An income statement or benefit and deficit statement is a basic fiscal report where the key value reported is known as Net Income. The statement organizes an organization’s incomes and operational expense to give a comprehensive view of the money related performance of an organization after a particular interval. The income statement is regularly utilized in a mix with a balance sheet statement.
This income statement template was developed for the small-business owner and has two example income statements, each on a different worksheet tab. The first is a simple single-step income statement with all revenues and expenses packed together. The second worksheet, shown on the right, is a multi-step income statement that determines Gross Profit and Operating Income.
Income Statement Template
Use for MS Word, OpenOffice, and Google Docs
A number of was can be followed to develop an income statement. two ways have been followed in this template are intended mainly for small service-based businesses or retail companies The simple “single-step” income statement groups all of the revenues and expenses, excluding the income tax expense. The “multi-step” income statement method breaks down the Gross Profit and Operating Income as separate lines. at first, It determines the Gross Profit by subtracting Cost of Goods Sold from Net Sales. It identifies the Operating Income and then adjusts for interest expense and income tax to deliver the Income from Continuing Operations.
Income Statement Formula
Net Income = Total Revenue – Total Expenses
“The income that is generated by rendering service, selling a product, earning interest on investments, renting extra office space, licensing technologies, selling advertising space, or licensing the use of your brand name. In the income statement template, there are categories for Sales revenue, Service revenue, Interest revenue, and Other revenue. You will likely want to customize the Revenue section to highlight your company’s main sources of revenue.”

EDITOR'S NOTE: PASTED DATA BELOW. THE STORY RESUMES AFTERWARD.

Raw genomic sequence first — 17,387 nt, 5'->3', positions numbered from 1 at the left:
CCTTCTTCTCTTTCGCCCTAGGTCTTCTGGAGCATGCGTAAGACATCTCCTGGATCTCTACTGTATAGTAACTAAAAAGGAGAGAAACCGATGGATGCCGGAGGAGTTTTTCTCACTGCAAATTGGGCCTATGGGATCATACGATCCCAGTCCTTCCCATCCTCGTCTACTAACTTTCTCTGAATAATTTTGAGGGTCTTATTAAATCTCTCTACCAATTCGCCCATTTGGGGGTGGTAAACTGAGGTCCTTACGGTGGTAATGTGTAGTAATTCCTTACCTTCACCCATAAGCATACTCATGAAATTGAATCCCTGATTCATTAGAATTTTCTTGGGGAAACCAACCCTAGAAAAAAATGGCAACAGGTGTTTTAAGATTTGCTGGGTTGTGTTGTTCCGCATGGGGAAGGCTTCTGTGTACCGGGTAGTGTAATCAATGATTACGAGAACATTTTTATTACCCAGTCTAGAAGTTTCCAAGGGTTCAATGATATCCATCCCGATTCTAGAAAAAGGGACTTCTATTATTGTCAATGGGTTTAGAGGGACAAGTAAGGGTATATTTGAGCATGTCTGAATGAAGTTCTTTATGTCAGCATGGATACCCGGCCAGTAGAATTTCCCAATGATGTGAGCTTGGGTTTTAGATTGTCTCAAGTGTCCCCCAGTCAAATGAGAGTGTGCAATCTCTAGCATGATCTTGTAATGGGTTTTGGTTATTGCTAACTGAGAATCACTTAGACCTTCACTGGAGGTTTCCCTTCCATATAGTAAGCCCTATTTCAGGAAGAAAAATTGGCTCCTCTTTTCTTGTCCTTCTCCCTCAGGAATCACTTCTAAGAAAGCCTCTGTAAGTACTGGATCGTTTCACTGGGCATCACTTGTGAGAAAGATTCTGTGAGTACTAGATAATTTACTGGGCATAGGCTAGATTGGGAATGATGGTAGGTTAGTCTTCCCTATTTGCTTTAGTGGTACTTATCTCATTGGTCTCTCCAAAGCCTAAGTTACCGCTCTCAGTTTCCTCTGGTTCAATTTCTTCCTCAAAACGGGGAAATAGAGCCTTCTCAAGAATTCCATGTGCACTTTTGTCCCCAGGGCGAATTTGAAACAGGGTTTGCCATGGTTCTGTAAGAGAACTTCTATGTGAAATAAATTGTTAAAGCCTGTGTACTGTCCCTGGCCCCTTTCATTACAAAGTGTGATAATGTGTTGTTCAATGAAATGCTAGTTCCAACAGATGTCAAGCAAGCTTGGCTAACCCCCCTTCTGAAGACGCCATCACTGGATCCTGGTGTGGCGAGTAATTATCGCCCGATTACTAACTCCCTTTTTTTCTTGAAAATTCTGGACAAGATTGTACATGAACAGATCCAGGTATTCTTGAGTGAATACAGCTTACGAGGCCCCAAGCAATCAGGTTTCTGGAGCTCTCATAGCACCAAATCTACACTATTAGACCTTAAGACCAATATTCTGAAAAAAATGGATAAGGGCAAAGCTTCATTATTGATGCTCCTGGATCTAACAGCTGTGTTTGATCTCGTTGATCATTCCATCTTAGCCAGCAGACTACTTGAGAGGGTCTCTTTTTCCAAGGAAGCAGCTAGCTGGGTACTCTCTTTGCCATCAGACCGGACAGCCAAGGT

“For a retail company, one of the main expenses is the cost of goods sold. For service businesses, this might not be such a large factor. Some of the other operating expenses may be advertising, salaries, rent, utilities, insurance, legal fees, accounting fees, supplies, taxes, etc.”
“In the multi-step income statement, the operating income is calculated as the Gross Profit minus the total Operating Expenses. In general, interest expense and income tax expense are not included as operating expenses, which gives rise to the term EBIT or “earnings before interest and taxes” – another name for Operating Income.”
Income from Continuing Operations
“This is the “bottom line”, calculated as the Operating Income minus interest expense and income tax (and plus/minus non-operating revenues, expenses, gains, and losses, if there are any). If there are no “below-the-line” items, then this is the same as the Net Income.”
“Some forms of income, such as the sale of a building you are no longer going to be using, are included “below-the-line” (i.e. below the reported Net Income from Continuing Operations) because they may not be expected to occur in the future. These include the effect of accounting changes, income from discontinued operations, and extraordinary items (gains or losses that are unusual or highly abnormal).”